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Dr. Hanscom's Blog Mold Your Brain: Neuroplasticity

Discussion in 'Mindbody Blogs (was Practitioner's Corner)' started by Back In Control Blog, Oct 2, 2012.

  1. Back In Control Blog

    Back In Control Blog Well known member

    Co-written with Gordon Irving, MD


    Dr. Gordon Irving is the medical director of the pain center at Swedish Hospital in Seattle, WA. He has developed a wonderful set of resources for dealing with chronic pain. His version of a structured program is STOMP (Structuring Your Own Management of Pain). He and I are co-editing the core book that will link you to many resources, which will enable you to take charge of your care.

    “You Can Only Lose Brain Cells”

    Historically scientists have thought that a person was born with a maximum number of neurons and you would slowly lose them over a lifetime. Although the brain activity the first few years of life is intense it has been clearly shown that the brain can change at any age—for better or worse.


    Neuroplasticity is the term that refers to the ability of the brain to adapt and change. Unless your brain is appropriately stimulated this is not necessarily a positive process. Several of the ways it can occur are:
    • Growth of new nerve cells (neurons)
    • Shrinking of neurons from disuse
    • Increasing or decreasing the number of connections per neuron
    • Laying down or losing layers of insulation (myelin). This layer improves the speed of nerve conduction
    • Substitution of an injured part of the brain with an already functioning area. The new area takes on new capacities.
    The bottom line is that your brain is constantly in a dynamic state of change depending on how much it is stimulated—or not.
    • There is an incredible upside potential because the nervous system has a large capacity to continue to positively change but it must be kept active.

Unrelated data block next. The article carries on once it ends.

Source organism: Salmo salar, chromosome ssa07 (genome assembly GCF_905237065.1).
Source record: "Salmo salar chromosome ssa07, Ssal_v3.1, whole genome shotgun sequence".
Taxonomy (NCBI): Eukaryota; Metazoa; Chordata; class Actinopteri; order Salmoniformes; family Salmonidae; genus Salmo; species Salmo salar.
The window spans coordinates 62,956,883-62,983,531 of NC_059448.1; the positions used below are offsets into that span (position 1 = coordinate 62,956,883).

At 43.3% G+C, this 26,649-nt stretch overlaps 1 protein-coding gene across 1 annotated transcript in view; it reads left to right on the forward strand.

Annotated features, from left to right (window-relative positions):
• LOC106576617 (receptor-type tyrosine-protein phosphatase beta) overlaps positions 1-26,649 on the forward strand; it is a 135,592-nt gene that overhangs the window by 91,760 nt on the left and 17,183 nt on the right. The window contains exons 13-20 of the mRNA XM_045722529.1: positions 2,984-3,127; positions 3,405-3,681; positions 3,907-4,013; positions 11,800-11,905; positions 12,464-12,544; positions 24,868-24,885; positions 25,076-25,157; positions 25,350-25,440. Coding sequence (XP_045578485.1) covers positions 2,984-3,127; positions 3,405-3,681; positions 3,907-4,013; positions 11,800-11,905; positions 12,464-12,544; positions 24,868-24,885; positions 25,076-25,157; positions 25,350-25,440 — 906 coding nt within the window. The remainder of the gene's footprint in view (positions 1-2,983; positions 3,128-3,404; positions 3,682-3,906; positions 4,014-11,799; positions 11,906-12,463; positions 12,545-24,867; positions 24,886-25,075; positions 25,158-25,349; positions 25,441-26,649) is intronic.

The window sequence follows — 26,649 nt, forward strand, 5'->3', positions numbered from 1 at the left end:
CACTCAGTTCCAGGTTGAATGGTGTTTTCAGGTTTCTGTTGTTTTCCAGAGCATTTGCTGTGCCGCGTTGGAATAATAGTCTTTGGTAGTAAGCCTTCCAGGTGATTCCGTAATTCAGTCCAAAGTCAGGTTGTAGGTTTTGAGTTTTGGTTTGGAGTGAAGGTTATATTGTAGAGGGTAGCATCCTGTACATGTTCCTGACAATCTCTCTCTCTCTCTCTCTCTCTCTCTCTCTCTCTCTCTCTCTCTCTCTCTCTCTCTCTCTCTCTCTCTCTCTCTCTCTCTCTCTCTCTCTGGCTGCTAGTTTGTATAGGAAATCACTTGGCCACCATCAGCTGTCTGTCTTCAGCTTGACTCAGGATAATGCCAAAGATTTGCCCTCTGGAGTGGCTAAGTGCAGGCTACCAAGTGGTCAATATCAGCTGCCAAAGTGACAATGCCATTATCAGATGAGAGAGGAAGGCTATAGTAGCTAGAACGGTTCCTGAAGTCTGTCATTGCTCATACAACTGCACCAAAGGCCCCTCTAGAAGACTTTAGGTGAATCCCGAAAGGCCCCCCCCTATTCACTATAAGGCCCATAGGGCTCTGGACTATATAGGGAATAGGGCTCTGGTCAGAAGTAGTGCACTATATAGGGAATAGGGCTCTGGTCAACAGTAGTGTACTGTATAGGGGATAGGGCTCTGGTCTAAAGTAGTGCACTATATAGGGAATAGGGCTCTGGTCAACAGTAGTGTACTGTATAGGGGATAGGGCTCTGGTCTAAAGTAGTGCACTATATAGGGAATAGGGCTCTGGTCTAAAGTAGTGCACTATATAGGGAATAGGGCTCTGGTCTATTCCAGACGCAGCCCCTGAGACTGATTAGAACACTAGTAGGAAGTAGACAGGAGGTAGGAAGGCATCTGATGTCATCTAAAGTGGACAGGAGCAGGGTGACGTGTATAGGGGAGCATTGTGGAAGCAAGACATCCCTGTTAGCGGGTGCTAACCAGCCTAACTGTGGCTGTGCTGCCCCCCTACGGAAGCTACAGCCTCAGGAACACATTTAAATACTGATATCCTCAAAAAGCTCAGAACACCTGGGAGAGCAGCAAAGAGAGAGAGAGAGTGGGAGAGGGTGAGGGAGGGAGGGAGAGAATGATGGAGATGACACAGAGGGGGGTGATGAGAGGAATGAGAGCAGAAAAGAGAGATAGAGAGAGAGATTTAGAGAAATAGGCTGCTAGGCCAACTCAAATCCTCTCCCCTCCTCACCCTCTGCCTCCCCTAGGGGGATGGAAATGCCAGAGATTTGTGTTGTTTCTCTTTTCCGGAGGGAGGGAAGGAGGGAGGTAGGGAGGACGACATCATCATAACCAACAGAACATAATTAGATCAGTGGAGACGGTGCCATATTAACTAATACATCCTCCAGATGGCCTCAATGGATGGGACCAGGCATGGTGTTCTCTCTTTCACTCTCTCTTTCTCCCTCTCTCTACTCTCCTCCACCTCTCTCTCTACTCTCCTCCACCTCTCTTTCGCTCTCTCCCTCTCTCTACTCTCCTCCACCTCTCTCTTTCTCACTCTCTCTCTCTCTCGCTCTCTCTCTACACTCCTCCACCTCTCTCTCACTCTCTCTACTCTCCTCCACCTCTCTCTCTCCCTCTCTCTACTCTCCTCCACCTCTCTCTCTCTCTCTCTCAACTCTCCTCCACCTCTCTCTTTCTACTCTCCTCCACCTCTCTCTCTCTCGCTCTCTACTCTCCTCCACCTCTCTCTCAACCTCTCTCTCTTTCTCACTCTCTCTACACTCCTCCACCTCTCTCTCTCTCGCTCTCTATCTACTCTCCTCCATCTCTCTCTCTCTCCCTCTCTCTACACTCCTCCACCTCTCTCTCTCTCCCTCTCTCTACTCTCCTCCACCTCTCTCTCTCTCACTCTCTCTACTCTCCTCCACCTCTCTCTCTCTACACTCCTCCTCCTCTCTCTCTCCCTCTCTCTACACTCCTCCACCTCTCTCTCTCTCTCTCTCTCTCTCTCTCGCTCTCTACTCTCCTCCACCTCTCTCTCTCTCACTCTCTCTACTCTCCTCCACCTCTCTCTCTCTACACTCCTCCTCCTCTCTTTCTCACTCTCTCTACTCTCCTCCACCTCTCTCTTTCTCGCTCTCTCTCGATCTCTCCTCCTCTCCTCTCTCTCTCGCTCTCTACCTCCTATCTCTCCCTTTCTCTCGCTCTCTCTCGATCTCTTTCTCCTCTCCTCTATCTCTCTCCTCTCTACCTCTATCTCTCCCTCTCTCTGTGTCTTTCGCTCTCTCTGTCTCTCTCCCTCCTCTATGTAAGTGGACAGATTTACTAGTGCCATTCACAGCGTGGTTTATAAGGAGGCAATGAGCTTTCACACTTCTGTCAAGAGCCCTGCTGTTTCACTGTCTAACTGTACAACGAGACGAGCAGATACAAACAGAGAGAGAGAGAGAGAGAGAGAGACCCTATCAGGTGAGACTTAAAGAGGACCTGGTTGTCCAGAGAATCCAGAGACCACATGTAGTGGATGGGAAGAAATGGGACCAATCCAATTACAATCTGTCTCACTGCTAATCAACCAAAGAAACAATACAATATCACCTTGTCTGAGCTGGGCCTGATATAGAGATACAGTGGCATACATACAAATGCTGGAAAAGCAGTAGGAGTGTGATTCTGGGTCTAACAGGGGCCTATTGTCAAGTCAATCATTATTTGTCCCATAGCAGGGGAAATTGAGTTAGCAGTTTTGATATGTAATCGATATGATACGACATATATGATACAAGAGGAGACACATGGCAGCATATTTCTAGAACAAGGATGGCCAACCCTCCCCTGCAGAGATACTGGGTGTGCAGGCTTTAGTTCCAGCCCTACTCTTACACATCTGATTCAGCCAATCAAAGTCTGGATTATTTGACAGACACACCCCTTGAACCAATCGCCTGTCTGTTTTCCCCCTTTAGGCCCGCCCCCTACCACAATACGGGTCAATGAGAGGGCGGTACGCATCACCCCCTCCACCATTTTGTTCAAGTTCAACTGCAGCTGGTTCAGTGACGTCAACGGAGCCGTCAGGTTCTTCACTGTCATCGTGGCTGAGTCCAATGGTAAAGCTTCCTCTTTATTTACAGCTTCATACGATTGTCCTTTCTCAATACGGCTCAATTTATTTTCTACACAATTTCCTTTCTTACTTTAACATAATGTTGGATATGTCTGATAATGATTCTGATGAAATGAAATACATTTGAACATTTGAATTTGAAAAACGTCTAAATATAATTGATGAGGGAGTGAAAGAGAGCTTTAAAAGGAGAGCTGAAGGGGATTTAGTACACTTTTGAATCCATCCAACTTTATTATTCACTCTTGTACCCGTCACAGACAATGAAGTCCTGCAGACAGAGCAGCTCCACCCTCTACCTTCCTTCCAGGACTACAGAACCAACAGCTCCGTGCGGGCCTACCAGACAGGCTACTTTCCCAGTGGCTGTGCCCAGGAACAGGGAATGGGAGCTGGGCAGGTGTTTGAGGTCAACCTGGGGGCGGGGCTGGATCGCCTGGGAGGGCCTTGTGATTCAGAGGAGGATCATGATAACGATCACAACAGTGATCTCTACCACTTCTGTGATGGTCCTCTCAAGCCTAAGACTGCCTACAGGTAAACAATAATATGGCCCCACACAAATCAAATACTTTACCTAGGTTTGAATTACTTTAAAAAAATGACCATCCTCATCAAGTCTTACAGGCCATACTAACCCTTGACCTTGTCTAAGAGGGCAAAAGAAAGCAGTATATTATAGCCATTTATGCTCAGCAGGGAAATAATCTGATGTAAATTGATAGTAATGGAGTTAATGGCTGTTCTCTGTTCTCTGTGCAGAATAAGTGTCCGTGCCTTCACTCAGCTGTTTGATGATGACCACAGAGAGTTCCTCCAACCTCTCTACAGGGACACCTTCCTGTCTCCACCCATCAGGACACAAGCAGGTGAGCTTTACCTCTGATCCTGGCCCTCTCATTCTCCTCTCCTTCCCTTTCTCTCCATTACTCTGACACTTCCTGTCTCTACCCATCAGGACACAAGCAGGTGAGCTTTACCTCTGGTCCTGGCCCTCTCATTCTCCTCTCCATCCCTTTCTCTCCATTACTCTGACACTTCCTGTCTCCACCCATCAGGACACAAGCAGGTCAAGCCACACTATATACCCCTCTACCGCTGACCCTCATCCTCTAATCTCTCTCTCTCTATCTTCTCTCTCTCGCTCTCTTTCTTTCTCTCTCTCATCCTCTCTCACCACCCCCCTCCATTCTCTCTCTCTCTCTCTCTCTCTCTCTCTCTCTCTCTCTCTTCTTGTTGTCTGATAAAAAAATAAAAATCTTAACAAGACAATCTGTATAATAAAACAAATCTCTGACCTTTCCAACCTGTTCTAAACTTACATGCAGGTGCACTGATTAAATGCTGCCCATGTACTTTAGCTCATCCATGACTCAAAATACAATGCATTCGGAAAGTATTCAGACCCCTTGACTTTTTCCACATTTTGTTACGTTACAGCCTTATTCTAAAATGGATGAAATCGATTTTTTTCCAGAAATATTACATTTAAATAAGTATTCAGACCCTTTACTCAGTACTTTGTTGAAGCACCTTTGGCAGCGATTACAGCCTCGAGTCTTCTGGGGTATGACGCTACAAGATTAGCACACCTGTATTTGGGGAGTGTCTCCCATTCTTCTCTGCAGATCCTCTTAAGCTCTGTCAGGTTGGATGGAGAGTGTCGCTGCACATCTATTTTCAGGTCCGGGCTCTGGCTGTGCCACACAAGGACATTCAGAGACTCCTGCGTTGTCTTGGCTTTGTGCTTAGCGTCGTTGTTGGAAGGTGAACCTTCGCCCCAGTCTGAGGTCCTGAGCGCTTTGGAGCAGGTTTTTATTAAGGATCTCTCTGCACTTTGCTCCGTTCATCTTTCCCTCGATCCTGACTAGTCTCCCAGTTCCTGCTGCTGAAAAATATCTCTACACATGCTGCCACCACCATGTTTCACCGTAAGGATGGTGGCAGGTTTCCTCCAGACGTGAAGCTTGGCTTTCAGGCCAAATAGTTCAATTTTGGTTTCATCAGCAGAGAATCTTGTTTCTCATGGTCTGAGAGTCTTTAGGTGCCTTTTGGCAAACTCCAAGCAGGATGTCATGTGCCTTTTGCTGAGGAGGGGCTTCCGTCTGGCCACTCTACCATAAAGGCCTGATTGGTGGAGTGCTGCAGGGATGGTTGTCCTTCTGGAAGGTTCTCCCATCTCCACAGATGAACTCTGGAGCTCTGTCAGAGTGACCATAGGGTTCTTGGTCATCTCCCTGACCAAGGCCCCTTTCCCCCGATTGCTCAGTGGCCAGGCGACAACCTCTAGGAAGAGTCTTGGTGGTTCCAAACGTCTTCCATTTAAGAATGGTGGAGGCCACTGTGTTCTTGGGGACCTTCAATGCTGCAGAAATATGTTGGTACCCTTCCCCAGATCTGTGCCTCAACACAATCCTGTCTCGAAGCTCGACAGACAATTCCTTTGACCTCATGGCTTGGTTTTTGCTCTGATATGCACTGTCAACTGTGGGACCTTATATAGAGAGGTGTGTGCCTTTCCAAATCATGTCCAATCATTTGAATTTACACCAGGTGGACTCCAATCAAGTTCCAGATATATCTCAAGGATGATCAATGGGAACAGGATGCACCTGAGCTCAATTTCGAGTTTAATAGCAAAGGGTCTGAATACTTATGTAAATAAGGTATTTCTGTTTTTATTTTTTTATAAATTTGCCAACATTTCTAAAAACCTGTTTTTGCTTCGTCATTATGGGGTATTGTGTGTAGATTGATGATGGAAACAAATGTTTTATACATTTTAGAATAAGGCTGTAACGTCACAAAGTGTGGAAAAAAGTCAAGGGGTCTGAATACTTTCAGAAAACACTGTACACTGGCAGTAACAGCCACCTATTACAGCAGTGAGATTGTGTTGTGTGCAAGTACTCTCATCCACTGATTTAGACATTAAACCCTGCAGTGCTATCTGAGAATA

• The terrible dark side is that when your brain shrinks or atrophies then you have less ability to pull yourself out of the hole. It is still a solvable problem but you need help and tools.
    Brain Changes are Measurable

    With the advent of modern brain scans that can actually measure brain size and activity we are able to document these changes and they can happen quickly.
    A recent study showed that certain parts of medical students’ brains would significantly enlarge within a few months after starting school. (1)

    It has also been shown that the brains of patients in chronic pain shrink. Fortunately the brain also re-expands with successful resolution of their pain. (2)

    Brain Shrinks??

    Why would your brain shrink in the presence of chronic pain? One way of thinking about it is to view the pain nervous system as obsessive circuits. These circuits become monsters that suck the creative part of you dry. The brain area that enjoys good friends, music, art, wine, etc. gradually shrinks. There is a huge amount of neural activity involved with these enjoyable endeavors that just does not occur in the presence of unrelenting pain.

    Once a pain pathway in your brain is laid down it is essentially permanent. It may become less functional but it is not going to disappear. Once you know how to ride a bicycle or walk you cannot unlearn the skill.

    Creating Detours

    So what is the solution? There is only one and that is what the STOMP project is all about. You must lay down alternate pathways or detours around the existing problematic pathways. Once you learn the tools and choose the ones that are the best fit for you it is remarkable how consistently the pain will diminish and may even disappear.

    Welcome to a big adventure and the start of your new brain. It will not be easy and it will be you that will do the brain building. Use the STOMP project as your resource. The aim of the STOMP team has been to assist you in regaining a rich and full life.
    1. Dragananski, et al. Temporal and spatial dynamics of brain structure changes during extensive learning. The Journal of Neuroscience 2006; 26: 6314-6317.
    2. Apkarian AV, Sosa Y, Sonty S. Chronic Back Pain is associated with decreased prefrontal and thalamic gray matter density. Journal of Neuroscience 2004; 24: 10410 -10415.


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